For the last four weeks I’ve been in London meeting the newest and littlest member of our whanau. He’s very cute and very small and we love him to pieces.
Although he has a proper name, we sometimes call him little bean. That’s because, as my daughter explained, he has skinny little legs, just like runner beans. Other times, we call him bundle, and on days when he cries and doesn’t want to sleep, we call him little pickle. So many names for one small baby.
When I was thinking about how to put all that’s happened in the last few weeks into a blog, a poem by Rupert Brooke suddenly came to mind.
Rupert Brooke is best known for the poems he wrote during World War I but it wasn’t these that I was thinking of, or even know particularly well. It was a poem called These I have loved. It's a simple list of sights, sounds and smells that Brooke remembers with affection.
Here’s how it starts.
These I have loved:
White plates and cups, clean-gleaming,
Ringed with blue lines; and feathery, faery dust;
Wet roofs, beneath the lamp-light; the strong crust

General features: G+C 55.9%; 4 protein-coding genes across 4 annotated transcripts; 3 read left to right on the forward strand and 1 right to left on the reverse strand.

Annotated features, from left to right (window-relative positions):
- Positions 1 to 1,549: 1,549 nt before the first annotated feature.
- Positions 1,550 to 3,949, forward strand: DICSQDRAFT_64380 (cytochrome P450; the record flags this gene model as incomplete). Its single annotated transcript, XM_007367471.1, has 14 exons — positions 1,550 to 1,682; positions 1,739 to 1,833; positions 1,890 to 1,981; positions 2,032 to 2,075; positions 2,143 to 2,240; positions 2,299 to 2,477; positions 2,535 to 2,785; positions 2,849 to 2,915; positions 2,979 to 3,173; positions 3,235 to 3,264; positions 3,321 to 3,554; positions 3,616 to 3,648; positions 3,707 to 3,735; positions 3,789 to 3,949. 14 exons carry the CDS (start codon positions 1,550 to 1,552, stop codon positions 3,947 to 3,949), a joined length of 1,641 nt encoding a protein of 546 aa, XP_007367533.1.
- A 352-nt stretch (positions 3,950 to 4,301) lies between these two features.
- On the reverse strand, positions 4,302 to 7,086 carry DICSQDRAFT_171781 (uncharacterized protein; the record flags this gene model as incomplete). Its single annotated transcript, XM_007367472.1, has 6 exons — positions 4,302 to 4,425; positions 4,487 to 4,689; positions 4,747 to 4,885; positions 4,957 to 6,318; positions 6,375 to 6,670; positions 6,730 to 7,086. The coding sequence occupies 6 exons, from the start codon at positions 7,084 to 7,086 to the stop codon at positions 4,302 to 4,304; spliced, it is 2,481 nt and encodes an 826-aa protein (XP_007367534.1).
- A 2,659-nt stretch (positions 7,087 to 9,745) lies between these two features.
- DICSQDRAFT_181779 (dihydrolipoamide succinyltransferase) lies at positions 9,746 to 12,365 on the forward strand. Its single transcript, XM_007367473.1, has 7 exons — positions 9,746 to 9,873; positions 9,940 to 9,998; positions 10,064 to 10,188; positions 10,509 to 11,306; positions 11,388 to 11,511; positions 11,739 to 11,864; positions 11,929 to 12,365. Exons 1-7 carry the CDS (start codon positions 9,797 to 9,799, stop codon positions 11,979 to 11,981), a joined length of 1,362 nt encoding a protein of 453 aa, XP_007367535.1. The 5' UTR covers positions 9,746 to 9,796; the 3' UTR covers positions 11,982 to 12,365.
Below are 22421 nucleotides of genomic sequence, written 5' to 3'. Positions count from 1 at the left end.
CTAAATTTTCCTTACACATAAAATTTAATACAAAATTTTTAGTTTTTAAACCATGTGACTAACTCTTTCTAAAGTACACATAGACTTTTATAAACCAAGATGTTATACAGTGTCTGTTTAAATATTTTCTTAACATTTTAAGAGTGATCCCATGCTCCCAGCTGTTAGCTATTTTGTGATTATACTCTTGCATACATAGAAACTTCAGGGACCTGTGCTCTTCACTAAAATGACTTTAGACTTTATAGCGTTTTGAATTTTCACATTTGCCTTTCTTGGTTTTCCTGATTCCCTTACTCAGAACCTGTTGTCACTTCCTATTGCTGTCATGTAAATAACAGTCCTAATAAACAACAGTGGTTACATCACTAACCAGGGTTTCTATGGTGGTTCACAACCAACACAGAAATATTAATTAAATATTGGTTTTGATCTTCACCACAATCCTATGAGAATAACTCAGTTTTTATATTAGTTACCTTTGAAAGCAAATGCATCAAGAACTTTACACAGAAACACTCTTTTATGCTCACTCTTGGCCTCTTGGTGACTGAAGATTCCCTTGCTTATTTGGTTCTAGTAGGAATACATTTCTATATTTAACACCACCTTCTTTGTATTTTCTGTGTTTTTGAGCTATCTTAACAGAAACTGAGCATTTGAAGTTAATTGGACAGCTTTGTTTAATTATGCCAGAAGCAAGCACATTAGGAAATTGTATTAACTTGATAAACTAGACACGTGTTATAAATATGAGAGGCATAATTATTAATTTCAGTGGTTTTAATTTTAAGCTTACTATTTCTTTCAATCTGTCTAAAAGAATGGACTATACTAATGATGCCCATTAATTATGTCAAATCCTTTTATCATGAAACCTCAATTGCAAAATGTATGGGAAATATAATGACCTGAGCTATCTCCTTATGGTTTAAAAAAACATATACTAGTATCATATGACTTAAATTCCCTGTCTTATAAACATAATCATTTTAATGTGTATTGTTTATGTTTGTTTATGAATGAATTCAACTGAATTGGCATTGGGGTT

Of friendly bread; and many tasting food;
Rainbows; and the blue bitter smoke of wood;
And radiant raindrops couching in cool flowers;
It seemed to me that I could most easily share my experiences in a similar way, but instead of words use photos.
So, little bean, these are some of the things I’ve loved about my time with you.
Your little head nestling in the palms of my daughter's hands.
You in my lap, while I play and sing with you.
One six week old foot, painted and carefully printed onto a mug for a father's day present.
Your fat little nappy bottom, and you happily asleep on your tummy.
Story-time, snuggled in the lap of someone who loves you.
It's time now for me to fly back to Riyadh and don my abaya. With visits to New Zealand and visits to London, I feel I've been away for ever. I've had so many new adventures, and loved all of my time away.
It's always sad to say good-bye, but it I know it won't be for ever. I can't wait to see the changes and development that lie ahead.
It's amazing how one little bean can make so much difference and add so much happiness.